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E.g., 8/17/2017
E.g., 8/17/2017

U.S. job growth remains steady and strong in July

08/04/17 08:41AM

After a couple of underwhelming months for U.S. job growth in the spring, it looks like the summer is faring better.

The Bureau of Labor Statistics reported this morning that the U.S. economy added 209,000 jobs in July, which is down a bit from June, but which is nevertheless further evidence of a healthy job market. The unemployment rate, meanwhile, inched a little lower to 4.3%.

As for the revisions, the totals for May were revised down, while June were revised up, and combined they show a net gain of about 2,000 jobs.

All told, if current averages keep up, we're on track to see the U.S. economy add about 2.2 million jobs this calendar year, which would be roughly in line with what we saw last year.

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FBI Director Robert Mueller testifies during a hearing before the Senate Judiciary Committee June 19, 2013 on Capitol Hill in Washington, DC. The committee held a hearing on "Oversight of the Federal Bureau of Investigation."  (Photo by Alex Wong/Getty...

In bipartisan fashion, senators move to protect Mueller from Trump

08/04/17 08:00AM

Donald Trump has already made public comments that suggest he'd like to get rid of Special Counsel Robert Mueller, who's currently overseeing the federal investigation into the Trump-Russia scandal. With Mueller reportedly having impaneled a grand jury, it's likely the president's opposition to the probe has reached new heights.

And while Trump lacks the legal authority to fire the special counsel directly, there's a growing fear the president may try to shake up the Justice Department's leadership in order to force Mueller out. It's against this backdrop that there's a bipartisan effort underway to protect Mueller from the president.

Two members of the Senate Judiciary Committee are moving to protect Special Counsel Robert Mueller's job, putting forth new legislation that aims to ensure the integrity of current and future independent investigations.

Republican Sen. Thom Tillis of North Carolina and Democratic Sen. Chris Coons of Delaware plan to introduce the legislation Thursday. The bill would allow any special counsel for the Department of Justice to challenge his or her removal in court, with a review by a three-judge panel within 14 days of the challenge.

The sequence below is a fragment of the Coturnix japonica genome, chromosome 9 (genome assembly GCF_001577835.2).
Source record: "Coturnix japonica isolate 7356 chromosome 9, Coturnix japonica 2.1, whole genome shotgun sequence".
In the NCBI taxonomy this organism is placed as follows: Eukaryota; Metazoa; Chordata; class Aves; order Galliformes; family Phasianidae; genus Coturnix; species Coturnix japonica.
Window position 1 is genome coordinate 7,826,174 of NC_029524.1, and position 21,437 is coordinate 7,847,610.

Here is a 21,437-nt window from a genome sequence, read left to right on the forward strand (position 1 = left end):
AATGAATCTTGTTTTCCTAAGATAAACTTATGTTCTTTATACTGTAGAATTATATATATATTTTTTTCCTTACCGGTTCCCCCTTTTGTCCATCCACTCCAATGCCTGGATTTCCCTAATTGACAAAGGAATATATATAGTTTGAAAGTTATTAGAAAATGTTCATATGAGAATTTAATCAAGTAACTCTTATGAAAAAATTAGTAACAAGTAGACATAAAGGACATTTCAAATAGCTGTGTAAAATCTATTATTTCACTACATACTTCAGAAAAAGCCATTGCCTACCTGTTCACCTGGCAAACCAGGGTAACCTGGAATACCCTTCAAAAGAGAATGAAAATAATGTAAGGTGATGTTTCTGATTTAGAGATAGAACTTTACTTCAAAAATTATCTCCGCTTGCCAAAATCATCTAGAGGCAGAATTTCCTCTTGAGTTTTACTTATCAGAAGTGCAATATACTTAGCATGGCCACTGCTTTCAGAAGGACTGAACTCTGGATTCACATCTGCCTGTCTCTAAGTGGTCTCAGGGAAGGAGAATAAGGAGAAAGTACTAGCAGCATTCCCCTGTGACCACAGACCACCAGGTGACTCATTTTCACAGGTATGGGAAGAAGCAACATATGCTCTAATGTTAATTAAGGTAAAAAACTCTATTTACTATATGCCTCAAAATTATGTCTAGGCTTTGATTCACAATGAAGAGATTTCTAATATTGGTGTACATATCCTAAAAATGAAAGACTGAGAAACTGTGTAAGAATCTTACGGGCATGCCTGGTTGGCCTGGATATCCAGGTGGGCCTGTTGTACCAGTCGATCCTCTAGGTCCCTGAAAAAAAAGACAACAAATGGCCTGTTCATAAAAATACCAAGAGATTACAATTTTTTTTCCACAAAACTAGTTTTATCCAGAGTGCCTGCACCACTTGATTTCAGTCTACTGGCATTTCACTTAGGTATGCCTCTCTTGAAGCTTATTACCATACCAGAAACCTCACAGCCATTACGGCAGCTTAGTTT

The bill would apply retroactively to May 17, 2017 — the day Mueller was appointed by Deputy Attorney General Rod Rosenstein to investigate allegations of Russian meddling in the 2016 election and possible ties between Russia and Donald Trump's campaign.

As Sen. Coons explained on last night's show, there are actually two related pieces of legislation under consideration. His bipartisan bill would give Mueller legal options if Trump took steps to fire him, while a separate bill, championed by Sens. Lindsey Graham (R-S.C.) and Cory Booker (D-N.J.), intends to give Mueller protections before he's ousted.

It's too soon to say with any confidence whether these measures are going to become law, and with no companion measures in the Republican-led House, it's probably best to keep expectations in check. That said, the fact that these bipartisan Senate measures exist at all is striking.

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Thursday's Mini-Report, 8.3.17

08/03/17 05:30PM

Today's edition of quick hits:

* Afghanistan: "Two U.S. service members were killed by a suicide truck bomber in southern Afghanistan on Wednesday, the Defense Department said, underscoring the danger to U.S. troops as the Trump White House struggles with a decision on the way forward there."

* EPA: "One day after getting sued by 15 states, Environmental Protection Agency chief Scott Pruitt reversed his earlier decision to delay implementation of Obama-era rules reducing emissions of smog-causing air pollutants."

* Russia scandal: "Congressional investigators are interested in obtaining phone records pertaining to Donald Trump Jr.'s June 9, 2016 Trump Tower meeting with a Russian lawyer, CBS News has confirmed."